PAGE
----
IgE antibodies are conspicuous in the response to helminths [15] and other parasites [16, 17], but we are unaware of any study that has examined IgE cDNA transcripts from parasitized individuals. In the light of the accumulating evidence of the unique mutational features of the IgE response in some conditions, we undertook immunogenetic studies of IgE antibodies in a community from the highlands of Papua New Guinea (PNG), where helminth infections are endemic, malaria is increasingly common, but allergic disease is almost unknown [18]. Here, we describe an analysis of sequences derived from 14 rural PNG villagers. To provide suitable data sets for comparison, we also amplified IgG sequences from both PNG and Australian individuals, and because of the possibility that different IgG subclasses could display varying patterns of mutation, we generated IgG sequences using subclass-specific PCR primers.

The average number of mutations in the IgE sequences of Papua New Guineans was very high and was broadly similar to the number of mutations seen in IgG sequences from the same individuals. Although the extent of IgE mutations was significantly higher than has been reported from studies of allergic individuals, the mean level of IgG mutations reported here is little different to previous reports of IgG sequences from the developed world. The distribution of replacement and silent mutations between framework regions (FRs) and CDRs suggest the involvement of antigen selection in the development of responses of each IgG subclass, but there was little evidence of selection in the IgE response.

Materials and methods

Sample processing.  After informed consent, and with the approval of both the UNSW Human Research Ethics Committee and the Papua New Guinea Medical Advisory Council, peripheral blood was collected from 14 life-long residents of Masilakaiufa village, Eastern Highlands Province. The donors had no clinical symptoms or history of allergic disease and were aged between 22 and 53 years. Peripheral blood was also collected from 14 residents of Sydney, Australia. Serum was prepared from peripheral blood samples and frozen at −70 °C for later testing. Mononuclear cells were also prepared by density gradient centrifugation and frozen at −70 °C.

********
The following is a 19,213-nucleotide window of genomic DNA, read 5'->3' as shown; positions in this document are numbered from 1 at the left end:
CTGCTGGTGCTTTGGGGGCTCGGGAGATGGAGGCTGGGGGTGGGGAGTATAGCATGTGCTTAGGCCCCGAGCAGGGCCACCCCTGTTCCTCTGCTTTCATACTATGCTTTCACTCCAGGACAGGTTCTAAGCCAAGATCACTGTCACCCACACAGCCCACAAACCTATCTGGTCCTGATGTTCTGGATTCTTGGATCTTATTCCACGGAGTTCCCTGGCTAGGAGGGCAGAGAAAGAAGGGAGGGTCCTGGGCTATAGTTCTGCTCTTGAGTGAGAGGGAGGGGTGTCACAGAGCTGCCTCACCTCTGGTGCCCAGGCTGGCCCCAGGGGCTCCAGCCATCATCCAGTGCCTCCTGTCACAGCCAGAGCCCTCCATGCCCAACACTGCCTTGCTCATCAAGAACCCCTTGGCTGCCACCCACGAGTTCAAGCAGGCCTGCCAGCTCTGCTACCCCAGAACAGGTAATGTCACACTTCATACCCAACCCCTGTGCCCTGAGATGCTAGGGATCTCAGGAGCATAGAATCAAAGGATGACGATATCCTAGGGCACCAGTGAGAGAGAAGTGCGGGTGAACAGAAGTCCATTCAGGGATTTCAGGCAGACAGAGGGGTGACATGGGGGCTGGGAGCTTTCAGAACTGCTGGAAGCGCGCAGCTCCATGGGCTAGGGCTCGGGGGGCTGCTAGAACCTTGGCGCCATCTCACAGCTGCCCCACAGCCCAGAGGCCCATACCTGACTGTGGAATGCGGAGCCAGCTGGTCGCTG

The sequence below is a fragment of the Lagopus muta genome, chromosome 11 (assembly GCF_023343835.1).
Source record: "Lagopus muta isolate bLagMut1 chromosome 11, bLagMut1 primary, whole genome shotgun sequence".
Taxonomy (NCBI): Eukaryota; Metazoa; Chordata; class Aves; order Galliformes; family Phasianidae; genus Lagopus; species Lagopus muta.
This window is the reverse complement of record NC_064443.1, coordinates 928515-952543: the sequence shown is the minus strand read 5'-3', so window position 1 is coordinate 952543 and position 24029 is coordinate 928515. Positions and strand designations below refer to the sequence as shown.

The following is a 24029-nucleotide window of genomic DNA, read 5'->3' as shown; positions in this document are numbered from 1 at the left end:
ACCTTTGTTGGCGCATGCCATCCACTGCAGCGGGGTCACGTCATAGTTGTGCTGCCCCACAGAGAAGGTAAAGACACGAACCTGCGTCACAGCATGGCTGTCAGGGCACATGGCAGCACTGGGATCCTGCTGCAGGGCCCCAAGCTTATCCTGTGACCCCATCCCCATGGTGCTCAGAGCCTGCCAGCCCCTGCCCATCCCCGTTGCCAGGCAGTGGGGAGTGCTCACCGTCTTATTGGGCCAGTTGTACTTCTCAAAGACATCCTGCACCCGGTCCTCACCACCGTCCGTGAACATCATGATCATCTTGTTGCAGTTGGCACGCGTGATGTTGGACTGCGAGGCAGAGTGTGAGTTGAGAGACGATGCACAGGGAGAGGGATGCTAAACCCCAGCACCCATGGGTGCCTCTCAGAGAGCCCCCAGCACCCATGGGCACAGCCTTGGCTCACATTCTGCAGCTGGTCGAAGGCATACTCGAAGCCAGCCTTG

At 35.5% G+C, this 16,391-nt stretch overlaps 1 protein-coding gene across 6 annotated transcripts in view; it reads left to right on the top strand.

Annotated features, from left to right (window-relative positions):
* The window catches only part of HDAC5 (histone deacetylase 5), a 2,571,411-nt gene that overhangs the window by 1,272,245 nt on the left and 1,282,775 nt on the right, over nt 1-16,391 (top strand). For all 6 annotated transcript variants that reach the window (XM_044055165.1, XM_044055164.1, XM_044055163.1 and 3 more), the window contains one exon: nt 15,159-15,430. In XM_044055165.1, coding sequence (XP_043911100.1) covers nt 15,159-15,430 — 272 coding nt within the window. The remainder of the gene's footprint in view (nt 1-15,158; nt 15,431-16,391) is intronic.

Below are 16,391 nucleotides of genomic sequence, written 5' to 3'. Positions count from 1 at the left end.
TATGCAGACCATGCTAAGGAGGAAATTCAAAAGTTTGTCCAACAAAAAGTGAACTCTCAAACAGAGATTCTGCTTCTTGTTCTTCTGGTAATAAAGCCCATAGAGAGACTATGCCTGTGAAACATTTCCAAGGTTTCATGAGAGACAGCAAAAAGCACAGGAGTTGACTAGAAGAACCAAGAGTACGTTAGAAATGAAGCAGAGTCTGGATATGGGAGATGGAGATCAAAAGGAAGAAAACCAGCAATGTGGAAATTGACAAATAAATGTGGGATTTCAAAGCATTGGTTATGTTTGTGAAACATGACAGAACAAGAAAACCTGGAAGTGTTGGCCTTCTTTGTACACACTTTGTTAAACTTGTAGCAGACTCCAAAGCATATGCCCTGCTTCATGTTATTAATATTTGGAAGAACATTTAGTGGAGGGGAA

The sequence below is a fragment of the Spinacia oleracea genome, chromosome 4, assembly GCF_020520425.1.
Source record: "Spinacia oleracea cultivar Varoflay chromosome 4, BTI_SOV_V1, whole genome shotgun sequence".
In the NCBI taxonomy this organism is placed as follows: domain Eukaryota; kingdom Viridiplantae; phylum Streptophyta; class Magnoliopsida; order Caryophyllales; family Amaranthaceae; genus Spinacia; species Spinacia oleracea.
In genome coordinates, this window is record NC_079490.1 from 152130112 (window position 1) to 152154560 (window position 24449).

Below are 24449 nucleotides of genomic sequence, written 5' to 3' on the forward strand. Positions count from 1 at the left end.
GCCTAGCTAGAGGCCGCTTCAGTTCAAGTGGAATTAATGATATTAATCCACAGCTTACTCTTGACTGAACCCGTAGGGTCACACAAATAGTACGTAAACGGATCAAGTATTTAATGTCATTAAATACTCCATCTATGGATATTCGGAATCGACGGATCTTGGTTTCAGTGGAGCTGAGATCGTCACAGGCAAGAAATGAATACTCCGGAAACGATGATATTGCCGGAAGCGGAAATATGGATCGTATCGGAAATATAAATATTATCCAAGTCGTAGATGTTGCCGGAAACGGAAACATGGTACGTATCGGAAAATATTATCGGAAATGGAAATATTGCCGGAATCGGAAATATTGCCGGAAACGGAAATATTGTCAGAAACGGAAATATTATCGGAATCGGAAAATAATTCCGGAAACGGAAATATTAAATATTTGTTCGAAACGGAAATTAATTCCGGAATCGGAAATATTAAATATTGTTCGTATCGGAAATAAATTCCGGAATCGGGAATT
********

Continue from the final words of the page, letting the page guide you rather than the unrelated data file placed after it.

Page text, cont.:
Serum Ig determination.  Total IgE concentrations were determined for each PNG serum sample by enzyme immunoassay on a UniCAP® 100 system (Pharmacia, Uppsala, Sweden). On initial testing, one IgE sample was out of range (>5000 kU/l). It was re-measured after 1:5 dilution in an Australian serum sample known to have very low IgE (<5 kU/l). Total IgG and IgG subclasses were determined using a BN ProSpec® (Dade Behring, Sydney, Australia) nephelometer. Reference ranges were based on data from healthy adult residents of Sydney, Australia.

Sequence amplification.  Mononuclear cells were prepared from peripheral blood samples by density gradient centrifugation, and total cellular RNA was extracted using TRIzol® Reagent (Invitrogen, Carlsbad, CA, USA). Synthesis of cDNA was performed using Superscript® III Reverse Transcriptase (Invitrogen) according to the manufacturer’s protocol. IgE and IgG heavy chain gene rearrangements were then amplified using an isotype-specific PCR. PCR amplification was performed with 100–200 ng cDNA or aliquots of the PCR1 product as templates, 0.2 μm of each primer, 200 μm of each dNTP, 1.25 units PFU polymerase (Promega, Madison, WI, USA) and a buffer supplied by the manufacturer. Details of the primers used are shown in Table 1. Specific primers for the three large IGHV gene families (VH1F, VH3F and VH4F) were used as forward primers in separate reactions. IgG1 and IgG2 were amplified by standard PCR using appropriate isotype specific primers (G1 and G2/G4IN) as reverse primers. Reactions times for this PCR were 95 °C for 3 min, followed by 35 cycles of 95 °C for 30 s, 61 °C for 30 s, 72 °C for 4 min and then a final extension at 72 °C for 5 min. Semi-nested PCR were used for IgG3 (reverse primers: G3OUT and G3IN), IgG4 (G4OUT and G2/G4IN) and IgE (IGEOUT and IGEIN) sequence amplifications. PCR1 conditions used were initial denaturation at 95 °C for 3 min, followed by 35 cycles of 95 °C for 30 s, 60 °C for 30 s, 72 °C for 4 min and a final extension at 72 °C for 5 min. For PCR2, the only changed condition from those of PCR1 was the annealing temperature, which was 65 °C for IgE and IgG4, and 61.7 °C for IgG3. PCR2 was run for 25 cycles. All PCR were run on a Tpersonal 48 cycler (Biometra, Gottingen, Germany). PCR products were then cloned and sequenced at the Ramaciotti Centre for Gene Function Analysis, University of New South Wales, as previously described [13].